Why the Disease Definition of Addiction Does Far More Harm Than Good
Summary and Analysis…
This is another in a set of articles published by Scientific American examining problems associated with the brain disease model of addiction (BDMA). This article, written by Marc Lewis, a neuroscientist and professor emeritus in developmental psychology at the University of Toronto, is an important summary of the limitations and issues associated with the BDMA. Lewis describes the direct and indirect problems it causes for researchers, treatment providers, families and those with addictions.
He also covers the financial and political motivating factors that keep the BDMA alive despite the science that belies its ability to explain or address the opioid crisis.
In addition to the high value of the article itself, it provides links to other studies and reports including the November 2017 announcement of the Addiction Theory Network, a leading group of more than ninety researchers and scientists “opposing the dominant influence of the BDMA and collaborating to develop alternative ways of understanding and responding to addiction.”
Lewis’ latest book is The Biology of Desire: Why Addiction is Not a Disease.
Excerpted from Scientific American
Over the past year and a half, Scientific American has published a number of fine articles arguing that addiction is not a disease, that drugs are not the cause of addiction, and that social and societal factors are fundamental contributors to opioid addiction in general and the overdose crisis in particular. The dominant view, that addiction is a disease resulting from drug use, is gradually being eroded by these and other incisive critiques. Yet the disease model and its corollaries still prevail in the domains of research, policy setting, knowledge dissemination and treatment delivery, more in the United States than in any other country in the developed world. You might wonder: what are we waiting for?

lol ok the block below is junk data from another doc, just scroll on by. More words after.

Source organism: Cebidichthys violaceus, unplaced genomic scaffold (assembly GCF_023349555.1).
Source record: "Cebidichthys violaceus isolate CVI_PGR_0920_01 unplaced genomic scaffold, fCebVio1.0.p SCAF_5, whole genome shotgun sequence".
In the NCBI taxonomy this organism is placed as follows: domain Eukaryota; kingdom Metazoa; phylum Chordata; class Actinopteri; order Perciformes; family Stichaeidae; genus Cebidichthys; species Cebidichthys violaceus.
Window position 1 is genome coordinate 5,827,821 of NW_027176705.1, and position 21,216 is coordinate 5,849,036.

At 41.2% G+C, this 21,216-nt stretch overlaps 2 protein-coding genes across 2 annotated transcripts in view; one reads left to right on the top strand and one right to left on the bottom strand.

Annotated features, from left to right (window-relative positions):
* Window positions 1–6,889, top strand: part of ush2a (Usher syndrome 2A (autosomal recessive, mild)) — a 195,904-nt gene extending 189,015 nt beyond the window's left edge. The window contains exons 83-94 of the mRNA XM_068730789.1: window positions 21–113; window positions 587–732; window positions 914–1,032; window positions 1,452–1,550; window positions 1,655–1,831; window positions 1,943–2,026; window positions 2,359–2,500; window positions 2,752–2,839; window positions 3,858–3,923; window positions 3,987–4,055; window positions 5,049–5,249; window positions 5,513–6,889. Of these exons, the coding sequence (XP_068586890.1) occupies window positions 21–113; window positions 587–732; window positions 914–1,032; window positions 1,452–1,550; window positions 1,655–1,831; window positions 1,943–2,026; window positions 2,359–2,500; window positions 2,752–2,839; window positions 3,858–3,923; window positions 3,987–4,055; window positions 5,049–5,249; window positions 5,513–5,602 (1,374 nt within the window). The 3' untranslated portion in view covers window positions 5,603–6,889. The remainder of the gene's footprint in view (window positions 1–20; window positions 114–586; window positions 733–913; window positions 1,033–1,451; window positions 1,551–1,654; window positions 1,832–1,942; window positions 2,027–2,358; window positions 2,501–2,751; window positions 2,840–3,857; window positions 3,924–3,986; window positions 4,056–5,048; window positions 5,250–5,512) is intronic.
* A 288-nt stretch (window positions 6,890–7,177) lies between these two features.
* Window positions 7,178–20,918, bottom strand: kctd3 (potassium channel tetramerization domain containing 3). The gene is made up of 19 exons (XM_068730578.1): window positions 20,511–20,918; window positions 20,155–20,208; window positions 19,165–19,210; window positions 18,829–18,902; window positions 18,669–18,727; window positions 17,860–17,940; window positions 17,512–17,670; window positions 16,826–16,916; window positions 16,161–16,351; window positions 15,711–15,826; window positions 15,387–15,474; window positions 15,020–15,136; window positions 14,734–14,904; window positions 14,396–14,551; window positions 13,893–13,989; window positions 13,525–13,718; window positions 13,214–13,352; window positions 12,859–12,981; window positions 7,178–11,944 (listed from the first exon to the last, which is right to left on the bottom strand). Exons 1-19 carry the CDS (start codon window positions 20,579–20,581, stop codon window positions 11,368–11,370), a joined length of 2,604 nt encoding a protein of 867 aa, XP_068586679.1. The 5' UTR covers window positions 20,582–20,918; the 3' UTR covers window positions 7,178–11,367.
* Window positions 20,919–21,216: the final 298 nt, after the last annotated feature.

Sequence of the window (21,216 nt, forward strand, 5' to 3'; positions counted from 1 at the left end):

The disease model remains dominant in the U.S. because of its stakeholders. First, the rehab industry, worth an estimated $35 billion per year, uses the disease nomenclature in a vast majority of its ads and slogans. Despite consistently low success rates, that’s not likely to stop because it pulls in the cash. Second, as long as addiction is labeled a disease, medical insurance providers can be required to pay for it.
Of course they do so as cheaply as possible, to the detriment of service quality, but they at least save governments the true costs of dealing with addiction through education, social support, employment initiatives and anti-poverty mechanisms. Third, the National Institute on Drug Abuse (NIDA), a part of the National Institutes of Health (NIH) that funds roughly 90 percent of addiction research worldwide, is a medically oriented funder and policy setter, as are the American Society of Addiction Medicine and other similar bodies.